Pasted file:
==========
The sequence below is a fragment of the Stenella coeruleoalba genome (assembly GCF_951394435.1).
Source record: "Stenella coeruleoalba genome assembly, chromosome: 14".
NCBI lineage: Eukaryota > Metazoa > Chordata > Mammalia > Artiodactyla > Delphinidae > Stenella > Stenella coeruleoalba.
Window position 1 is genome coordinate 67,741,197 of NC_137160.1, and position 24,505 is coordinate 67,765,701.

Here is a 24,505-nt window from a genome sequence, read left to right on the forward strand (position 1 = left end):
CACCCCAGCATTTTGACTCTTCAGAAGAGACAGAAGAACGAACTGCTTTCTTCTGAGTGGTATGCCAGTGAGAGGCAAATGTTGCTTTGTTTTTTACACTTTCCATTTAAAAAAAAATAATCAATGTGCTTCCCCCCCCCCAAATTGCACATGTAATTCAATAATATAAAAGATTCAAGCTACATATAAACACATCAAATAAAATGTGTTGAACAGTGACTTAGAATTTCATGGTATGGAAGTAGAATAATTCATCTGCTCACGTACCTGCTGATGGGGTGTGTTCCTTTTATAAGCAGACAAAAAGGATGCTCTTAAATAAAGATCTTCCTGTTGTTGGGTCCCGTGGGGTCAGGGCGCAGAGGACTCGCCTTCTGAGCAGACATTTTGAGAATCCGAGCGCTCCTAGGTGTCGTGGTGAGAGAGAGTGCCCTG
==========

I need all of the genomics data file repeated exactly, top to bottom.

The sequence below is a fragment of the Stenella coeruleoalba genome (assembly GCF_951394435.1).
Source record: "Stenella coeruleoalba genome assembly, chromosome: 14".
NCBI lineage: Eukaryota > Metazoa > Chordata > Mammalia > Artiodactyla > Delphinidae > Stenella > Stenella coeruleoalba.
Window position 1 is genome coordinate 67,741,197 of NC_137160.1, and position 24,505 is coordinate 67,765,701.

Here is a 24,505-nt window from a genome sequence, read left to right on the forward strand (position 1 = left end):
CACCCCAGCATTTTGACTCTTCAGAAGAGACAGAAGAACGAACTGCTTTCTTCTGAGTGGTATGCCAGTGAGAGGCAAATGTTGCTTTGTTTTTTACACTTTCCATTTAAAAAAAAATAATCAATGTGCTTCCCCCCCCCCAAATTGCACATGTAATTCAATAATATAAAAGATTCAAGCTACATATAAACACATCAAATAAAATGTGTTGAACAGTGACTTAGAATTTCATGGTATGGAAGTAGAATAATTCATCTGCTCACGTACCTGCTGATGGGGTGTGTTCCTTTTATAAGCAGACAAAAAGGATGCTCTTAAATAAAGATCTTCCTGTTGTTGGGTCCCGTGGGGTCAGGGCGCAGAGGACTCGCCTTCTGAGCAGACATTTTGAGAATCCGAGCGCTCCTAGGTGTCGTGGTGAGAGAGAGTGCCCTG